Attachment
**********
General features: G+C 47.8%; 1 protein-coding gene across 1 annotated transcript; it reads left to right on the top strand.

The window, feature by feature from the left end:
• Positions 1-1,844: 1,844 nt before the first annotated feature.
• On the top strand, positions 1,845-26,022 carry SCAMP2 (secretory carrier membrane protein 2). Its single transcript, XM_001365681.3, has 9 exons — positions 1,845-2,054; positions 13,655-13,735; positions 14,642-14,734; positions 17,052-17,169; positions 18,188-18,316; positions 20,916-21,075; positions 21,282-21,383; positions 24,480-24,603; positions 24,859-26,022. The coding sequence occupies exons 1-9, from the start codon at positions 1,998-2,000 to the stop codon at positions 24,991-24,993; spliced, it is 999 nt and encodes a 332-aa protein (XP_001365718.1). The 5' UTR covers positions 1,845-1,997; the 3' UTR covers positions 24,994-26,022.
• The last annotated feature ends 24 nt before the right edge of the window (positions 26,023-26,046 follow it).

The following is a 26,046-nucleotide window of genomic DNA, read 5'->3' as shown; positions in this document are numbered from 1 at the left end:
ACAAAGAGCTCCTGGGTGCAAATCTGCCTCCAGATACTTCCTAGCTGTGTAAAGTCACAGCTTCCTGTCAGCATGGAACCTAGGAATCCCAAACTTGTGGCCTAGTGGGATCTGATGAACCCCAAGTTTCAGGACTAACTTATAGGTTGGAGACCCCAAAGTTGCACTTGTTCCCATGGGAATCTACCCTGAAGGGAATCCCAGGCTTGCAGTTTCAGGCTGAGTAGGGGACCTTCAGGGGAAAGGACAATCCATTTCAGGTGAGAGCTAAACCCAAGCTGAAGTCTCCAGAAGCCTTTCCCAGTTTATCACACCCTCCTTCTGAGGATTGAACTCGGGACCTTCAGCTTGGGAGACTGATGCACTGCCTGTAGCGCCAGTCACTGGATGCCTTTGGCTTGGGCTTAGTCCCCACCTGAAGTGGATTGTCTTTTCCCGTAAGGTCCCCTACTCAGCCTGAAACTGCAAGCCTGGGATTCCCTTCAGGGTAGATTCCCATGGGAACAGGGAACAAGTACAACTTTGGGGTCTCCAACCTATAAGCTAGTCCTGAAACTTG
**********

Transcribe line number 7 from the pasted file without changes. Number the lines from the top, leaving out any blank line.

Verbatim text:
ACAAAGAGCTCCTGGGTGCAAATCTGCCTCCAGATACTTCCTAGCTGTGTAAAGTCACAGCTTCCTGTCAGCATGGAACCTAGGAATCCCAAACTTGTGGCCTAGTGGGATCTGATGAACCCCAAGTTTCAGGACTAACTTATAGGTTGGAGACCCCAAAGTTGCACTTGTTCCCATGGGAATCTACCCTGAAGGGAATCCCAGGCTTGCAGTTTCAGGCTGAGTAGGGGACCTTCAGGGGAAAGGACAATCCATTTCAGGTGAGAGCTAAACCCAAGCTGAAGTCTCCAGAAGCCTTTCCCAGTTTATCACACCCTCCTTCTGAGGATTGAACTCGGGACCTTCAGCTTGGGAGACTGATGCACTGCCTGTAGCGCCAGTCACTGGATGCCTTTGGCTTGGGCTTAGTCCCCACCTGAAGTGGATTGTCTTTTCCCGTAAGGTCCCCTACTCAGCCTGAAACTGCAAGCCTGGGATTCCCTTCAGGGTAGATTCCCATGGGAACAGGGAACAAGTACAACTTTGGGGTCTCCAACCTATAAGCTAGTCCTGAAACTTG